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Report of the Commission on Human Rights in South Sudan (A/HRC/43/56)

South Sudan
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The Commission on Human Rights in South Sudan notes with grave concern a sustained lack of political will in the signatories to implement in good faith the key provisions of the Revitalized Agreement on the Resolution of the Conflict in South Sudan, which would allow the Revitalized Transitional Government of National Unity to be formed. Political elites remained oblivious to the intense suffering of millions of civilians for whom they were ostensibly fighting. As facilitators and guarantors of the Agreement, neither the Intergovernmental Authority on Development nor the African Union have been able to exert decisive influence on the parties. Even though regional efforts yielded an extension of the pre-transitional period, States often pursued divergent goals in relation to South Sudan. Having missed two deadlines in May and November 2019, and with a third now looming, unresolved issues remain: the training and deployment of the Necessary Unified Forces, establishing the number of states and boundaries, the restructuring of the Council of States and the enactment of the Constitutional Amendment Bill.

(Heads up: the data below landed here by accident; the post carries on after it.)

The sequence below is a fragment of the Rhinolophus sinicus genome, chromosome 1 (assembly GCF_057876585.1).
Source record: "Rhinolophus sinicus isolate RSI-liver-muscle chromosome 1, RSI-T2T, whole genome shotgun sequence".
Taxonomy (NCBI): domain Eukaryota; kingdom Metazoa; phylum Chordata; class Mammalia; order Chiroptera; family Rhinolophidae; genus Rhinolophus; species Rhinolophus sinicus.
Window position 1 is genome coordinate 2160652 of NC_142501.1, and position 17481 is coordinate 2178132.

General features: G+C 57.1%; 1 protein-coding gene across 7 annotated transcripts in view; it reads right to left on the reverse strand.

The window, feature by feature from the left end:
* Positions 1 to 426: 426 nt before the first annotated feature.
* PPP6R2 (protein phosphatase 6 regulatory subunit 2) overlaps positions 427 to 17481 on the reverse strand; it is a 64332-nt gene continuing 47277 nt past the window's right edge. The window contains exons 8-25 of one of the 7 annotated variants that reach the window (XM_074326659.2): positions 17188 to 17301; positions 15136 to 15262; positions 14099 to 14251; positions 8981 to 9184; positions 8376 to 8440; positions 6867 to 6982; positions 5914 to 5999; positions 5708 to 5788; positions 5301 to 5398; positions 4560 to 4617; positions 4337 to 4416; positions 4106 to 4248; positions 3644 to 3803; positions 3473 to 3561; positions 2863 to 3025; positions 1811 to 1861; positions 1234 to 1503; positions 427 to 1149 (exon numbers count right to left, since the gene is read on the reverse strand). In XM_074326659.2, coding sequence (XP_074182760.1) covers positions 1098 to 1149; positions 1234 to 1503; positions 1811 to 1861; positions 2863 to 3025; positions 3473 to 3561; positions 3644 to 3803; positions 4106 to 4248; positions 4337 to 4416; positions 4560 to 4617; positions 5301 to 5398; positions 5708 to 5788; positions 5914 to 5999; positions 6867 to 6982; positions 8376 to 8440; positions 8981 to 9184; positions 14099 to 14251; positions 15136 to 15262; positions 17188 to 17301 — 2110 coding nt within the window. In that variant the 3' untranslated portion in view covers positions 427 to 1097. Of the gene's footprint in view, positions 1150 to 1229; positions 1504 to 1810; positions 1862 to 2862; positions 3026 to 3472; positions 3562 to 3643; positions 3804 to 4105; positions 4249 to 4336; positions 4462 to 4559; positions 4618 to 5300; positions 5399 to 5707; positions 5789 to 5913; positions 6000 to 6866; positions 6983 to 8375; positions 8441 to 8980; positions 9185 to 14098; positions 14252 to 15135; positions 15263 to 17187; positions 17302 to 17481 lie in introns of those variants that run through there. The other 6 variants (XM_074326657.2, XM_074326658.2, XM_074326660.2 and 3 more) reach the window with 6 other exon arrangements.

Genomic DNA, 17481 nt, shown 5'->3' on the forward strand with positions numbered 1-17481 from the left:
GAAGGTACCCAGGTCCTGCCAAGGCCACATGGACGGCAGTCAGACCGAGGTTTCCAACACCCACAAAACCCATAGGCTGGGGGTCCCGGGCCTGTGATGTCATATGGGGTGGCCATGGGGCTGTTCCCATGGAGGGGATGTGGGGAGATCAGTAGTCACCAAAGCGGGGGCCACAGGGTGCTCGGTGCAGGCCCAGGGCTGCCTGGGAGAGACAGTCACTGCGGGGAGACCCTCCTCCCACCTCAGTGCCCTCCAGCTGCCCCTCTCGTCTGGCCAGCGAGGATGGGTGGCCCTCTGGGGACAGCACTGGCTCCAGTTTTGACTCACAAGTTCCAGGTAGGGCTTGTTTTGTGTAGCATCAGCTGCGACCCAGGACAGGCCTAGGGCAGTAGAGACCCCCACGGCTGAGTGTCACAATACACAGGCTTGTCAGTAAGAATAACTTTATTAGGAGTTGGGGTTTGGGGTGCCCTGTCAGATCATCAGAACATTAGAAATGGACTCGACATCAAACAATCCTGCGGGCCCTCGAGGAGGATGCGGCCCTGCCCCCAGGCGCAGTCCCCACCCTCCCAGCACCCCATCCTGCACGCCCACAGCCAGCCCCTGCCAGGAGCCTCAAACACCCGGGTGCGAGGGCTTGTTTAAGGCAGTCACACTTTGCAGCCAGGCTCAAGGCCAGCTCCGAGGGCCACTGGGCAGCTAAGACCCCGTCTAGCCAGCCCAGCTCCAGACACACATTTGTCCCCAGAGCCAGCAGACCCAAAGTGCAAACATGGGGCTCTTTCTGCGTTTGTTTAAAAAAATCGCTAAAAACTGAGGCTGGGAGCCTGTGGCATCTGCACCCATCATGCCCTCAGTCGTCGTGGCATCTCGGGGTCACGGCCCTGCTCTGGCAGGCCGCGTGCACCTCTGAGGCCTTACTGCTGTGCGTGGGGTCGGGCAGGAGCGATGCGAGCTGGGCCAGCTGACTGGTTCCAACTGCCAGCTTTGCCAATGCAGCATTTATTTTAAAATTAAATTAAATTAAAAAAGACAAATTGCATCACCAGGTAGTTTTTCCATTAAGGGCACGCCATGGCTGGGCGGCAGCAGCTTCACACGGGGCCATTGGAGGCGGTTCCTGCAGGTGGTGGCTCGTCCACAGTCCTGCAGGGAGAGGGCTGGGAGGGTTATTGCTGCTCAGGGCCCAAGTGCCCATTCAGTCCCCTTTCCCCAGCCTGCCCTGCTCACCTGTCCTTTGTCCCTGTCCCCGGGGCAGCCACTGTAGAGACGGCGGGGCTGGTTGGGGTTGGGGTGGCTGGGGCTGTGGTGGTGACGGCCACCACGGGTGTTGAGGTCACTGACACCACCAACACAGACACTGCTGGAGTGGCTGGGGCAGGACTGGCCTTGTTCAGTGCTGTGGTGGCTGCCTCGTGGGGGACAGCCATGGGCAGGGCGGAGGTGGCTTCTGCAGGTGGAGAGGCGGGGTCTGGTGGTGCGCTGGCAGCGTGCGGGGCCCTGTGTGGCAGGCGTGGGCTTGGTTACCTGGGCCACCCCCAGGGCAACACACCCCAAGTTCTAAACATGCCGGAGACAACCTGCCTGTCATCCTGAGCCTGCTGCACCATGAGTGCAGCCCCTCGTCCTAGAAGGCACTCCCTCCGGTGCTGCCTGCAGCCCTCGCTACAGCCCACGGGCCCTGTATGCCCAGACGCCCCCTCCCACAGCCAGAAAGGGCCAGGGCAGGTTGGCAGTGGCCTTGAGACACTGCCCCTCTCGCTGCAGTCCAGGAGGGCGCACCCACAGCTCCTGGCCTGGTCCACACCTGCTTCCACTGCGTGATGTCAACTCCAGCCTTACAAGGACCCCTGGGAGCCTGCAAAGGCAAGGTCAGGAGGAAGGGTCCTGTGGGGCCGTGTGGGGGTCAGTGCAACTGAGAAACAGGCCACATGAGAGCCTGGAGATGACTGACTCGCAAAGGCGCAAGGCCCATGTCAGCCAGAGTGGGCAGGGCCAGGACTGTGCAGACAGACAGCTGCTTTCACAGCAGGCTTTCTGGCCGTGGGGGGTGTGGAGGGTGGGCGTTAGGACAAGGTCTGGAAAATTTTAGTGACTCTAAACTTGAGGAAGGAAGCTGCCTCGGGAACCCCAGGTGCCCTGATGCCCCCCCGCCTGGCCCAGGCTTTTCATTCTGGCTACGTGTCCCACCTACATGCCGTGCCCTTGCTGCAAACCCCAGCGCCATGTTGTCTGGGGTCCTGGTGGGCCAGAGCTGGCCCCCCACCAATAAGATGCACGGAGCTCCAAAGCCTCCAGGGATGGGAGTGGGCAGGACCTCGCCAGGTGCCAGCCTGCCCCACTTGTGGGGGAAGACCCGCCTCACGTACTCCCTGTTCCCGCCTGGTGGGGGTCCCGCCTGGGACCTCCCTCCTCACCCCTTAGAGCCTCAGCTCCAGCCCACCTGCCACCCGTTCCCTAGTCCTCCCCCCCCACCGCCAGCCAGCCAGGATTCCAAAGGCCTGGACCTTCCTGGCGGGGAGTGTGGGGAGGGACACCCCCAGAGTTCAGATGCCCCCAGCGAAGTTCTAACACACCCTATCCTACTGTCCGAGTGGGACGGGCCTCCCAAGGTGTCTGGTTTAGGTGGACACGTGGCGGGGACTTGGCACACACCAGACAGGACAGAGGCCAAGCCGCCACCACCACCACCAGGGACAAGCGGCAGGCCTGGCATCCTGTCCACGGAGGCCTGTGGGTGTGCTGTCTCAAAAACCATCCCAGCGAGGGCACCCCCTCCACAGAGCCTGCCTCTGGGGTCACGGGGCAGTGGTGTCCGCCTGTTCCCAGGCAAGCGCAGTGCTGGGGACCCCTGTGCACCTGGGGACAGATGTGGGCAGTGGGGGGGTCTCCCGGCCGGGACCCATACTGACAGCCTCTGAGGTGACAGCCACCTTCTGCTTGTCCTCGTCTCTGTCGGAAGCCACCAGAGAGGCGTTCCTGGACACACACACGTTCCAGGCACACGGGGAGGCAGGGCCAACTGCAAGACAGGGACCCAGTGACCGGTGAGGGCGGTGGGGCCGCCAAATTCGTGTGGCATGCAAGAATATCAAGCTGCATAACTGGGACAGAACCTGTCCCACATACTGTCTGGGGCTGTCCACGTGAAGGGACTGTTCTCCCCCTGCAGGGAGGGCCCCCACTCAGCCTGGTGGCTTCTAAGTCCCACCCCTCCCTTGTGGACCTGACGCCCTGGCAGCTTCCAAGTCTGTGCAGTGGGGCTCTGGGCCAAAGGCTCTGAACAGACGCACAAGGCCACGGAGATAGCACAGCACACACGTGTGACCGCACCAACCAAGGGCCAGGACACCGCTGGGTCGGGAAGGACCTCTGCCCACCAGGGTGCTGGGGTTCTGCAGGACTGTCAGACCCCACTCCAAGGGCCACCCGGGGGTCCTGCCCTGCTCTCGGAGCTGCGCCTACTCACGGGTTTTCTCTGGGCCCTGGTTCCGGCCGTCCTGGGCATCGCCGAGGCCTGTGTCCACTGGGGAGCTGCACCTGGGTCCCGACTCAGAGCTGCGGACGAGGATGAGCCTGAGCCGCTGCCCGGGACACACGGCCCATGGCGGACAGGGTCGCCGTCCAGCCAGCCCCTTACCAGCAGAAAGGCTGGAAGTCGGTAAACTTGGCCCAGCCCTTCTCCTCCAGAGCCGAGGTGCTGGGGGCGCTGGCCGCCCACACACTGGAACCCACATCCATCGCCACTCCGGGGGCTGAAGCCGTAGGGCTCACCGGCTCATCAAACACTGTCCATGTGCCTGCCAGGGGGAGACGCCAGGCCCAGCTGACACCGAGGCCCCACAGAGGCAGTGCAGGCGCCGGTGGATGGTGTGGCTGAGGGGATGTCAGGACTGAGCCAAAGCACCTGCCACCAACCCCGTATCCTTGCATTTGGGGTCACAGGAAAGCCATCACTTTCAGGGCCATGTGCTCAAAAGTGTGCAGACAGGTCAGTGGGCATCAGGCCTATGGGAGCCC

Government forces moreover continued to forcibly recruit men and boys into their ranks through extensive campaigns in Warrap, Western Bahr el-Ghazal and Unity States, while opposition forces forcibly recruited men and boys in Unity and Central Equatoria States. Hostilities involving the South Sudan People’s Defence Forces, local militias and the National Salvation Front– a non-signatory to the Revitalized Agreement– also continued in flashpoint areas, including Yei and Lobonok (Central Equatoria) and Maiwut (Upper Nile). Incidents of armed conflict confirmed an ongoing threat to peace and security, and the urgent need to address comprehensively issues relating to accountability, entrenched impunity and the arming of local militias and holdout groups.